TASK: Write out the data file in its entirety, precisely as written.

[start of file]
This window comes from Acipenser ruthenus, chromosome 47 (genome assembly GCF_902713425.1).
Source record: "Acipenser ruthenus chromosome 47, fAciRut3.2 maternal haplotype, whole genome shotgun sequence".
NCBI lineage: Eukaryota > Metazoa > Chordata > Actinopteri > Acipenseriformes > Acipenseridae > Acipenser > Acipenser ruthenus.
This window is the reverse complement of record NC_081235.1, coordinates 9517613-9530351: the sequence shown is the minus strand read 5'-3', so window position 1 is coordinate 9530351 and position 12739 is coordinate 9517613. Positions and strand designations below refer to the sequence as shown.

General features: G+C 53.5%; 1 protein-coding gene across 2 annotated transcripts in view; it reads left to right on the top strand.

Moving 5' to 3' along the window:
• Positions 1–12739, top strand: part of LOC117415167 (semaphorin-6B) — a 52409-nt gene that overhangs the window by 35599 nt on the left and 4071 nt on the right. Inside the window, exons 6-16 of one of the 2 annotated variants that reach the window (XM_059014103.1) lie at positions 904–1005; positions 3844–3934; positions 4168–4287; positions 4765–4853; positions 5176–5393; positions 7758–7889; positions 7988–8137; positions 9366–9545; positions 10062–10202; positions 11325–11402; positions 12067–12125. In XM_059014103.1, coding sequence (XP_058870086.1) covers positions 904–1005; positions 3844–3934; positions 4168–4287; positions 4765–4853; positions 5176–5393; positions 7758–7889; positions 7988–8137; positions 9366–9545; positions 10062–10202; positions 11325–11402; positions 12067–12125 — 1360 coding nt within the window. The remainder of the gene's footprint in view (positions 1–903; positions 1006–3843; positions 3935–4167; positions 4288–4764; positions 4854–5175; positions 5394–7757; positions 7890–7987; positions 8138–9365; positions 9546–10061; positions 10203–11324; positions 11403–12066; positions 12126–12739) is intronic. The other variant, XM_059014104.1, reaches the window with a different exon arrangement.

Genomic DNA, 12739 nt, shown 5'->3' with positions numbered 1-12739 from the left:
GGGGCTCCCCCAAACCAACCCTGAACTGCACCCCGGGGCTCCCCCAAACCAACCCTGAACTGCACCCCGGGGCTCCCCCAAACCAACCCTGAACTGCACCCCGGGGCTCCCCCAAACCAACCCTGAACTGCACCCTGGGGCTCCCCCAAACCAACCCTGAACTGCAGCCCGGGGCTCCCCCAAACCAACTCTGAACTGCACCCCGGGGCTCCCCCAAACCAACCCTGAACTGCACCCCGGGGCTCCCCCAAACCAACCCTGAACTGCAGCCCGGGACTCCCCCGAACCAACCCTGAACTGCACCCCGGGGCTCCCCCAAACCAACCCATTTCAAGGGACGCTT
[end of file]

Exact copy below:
This window comes from Acipenser ruthenus, chromosome 47 (genome assembly GCF_902713425.1).
Source record: "Acipenser ruthenus chromosome 47, fAciRut3.2 maternal haplotype, whole genome shotgun sequence".
NCBI lineage: Eukaryota > Metazoa > Chordata > Actinopteri > Acipenseriformes > Acipenseridae > Acipenser > Acipenser ruthenus.
This window is the reverse complement of record NC_081235.1, coordinates 9517613-9530351: the sequence shown is the minus strand read 5'-3', so window position 1 is coordinate 9530351 and position 12739 is coordinate 9517613. Positions and strand designations below refer to the sequence as shown.

General features: G+C 53.5%; 1 protein-coding gene across 2 annotated transcripts in view; it reads left to right on the top strand.

Moving 5' to 3' along the window:
• Positions 1–12739, top strand: part of LOC117415167 (semaphorin-6B) — a 52409-nt gene that overhangs the window by 35599 nt on the left and 4071 nt on the right. Inside the window, exons 6-16 of one of the 2 annotated variants that reach the window (XM_059014103.1) lie at positions 904–1005; positions 3844–3934; positions 4168–4287; positions 4765–4853; positions 5176–5393; positions 7758–7889; positions 7988–8137; positions 9366–9545; positions 10062–10202; positions 11325–11402; positions 12067–12125. In XM_059014103.1, coding sequence (XP_058870086.1) covers positions 904–1005; positions 3844–3934; positions 4168–4287; positions 4765–4853; positions 5176–5393; positions 7758–7889; positions 7988–8137; positions 9366–9545; positions 10062–10202; positions 11325–11402; positions 12067–12125 — 1360 coding nt within the window. The remainder of the gene's footprint in view (positions 1–903; positions 1006–3843; positions 3935–4167; positions 4288–4764; positions 4854–5175; positions 5394–7757; positions 7890–7987; positions 8138–9365; positions 9546–10061; positions 10203–11324; positions 11403–12066; positions 12126–12739) is intronic. The other variant, XM_059014104.1, reaches the window with a different exon arrangement.

Genomic DNA, 12739 nt, shown 5'->3' with positions numbered 1-12739 from the left:
GGGGCTCCCCCAAACCAACCCTGAACTGCACCCCGGGGCTCCCCCAAACCAACCCTGAACTGCACCCCGGGGCTCCCCCAAACCAACCCTGAACTGCACCCCGGGGCTCCCCCAAACCAACCCTGAACTGCACCCTGGGGCTCCCCCAAACCAACCCTGAACTGCAGCCCGGGGCTCCCCCAAACCAACTCTGAACTGCACCCCGGGGCTCCCCCAAACCAACCCTGAACTGCACCCCGGGGCTCCCCCAAACCAACCCTGAACTGCAGCCCGGGACTCCCCCGAACCAACCCTGAACTGCACCCCGGGGCTCCCCCAAACCAACCCATTTCAAGGGACGCTT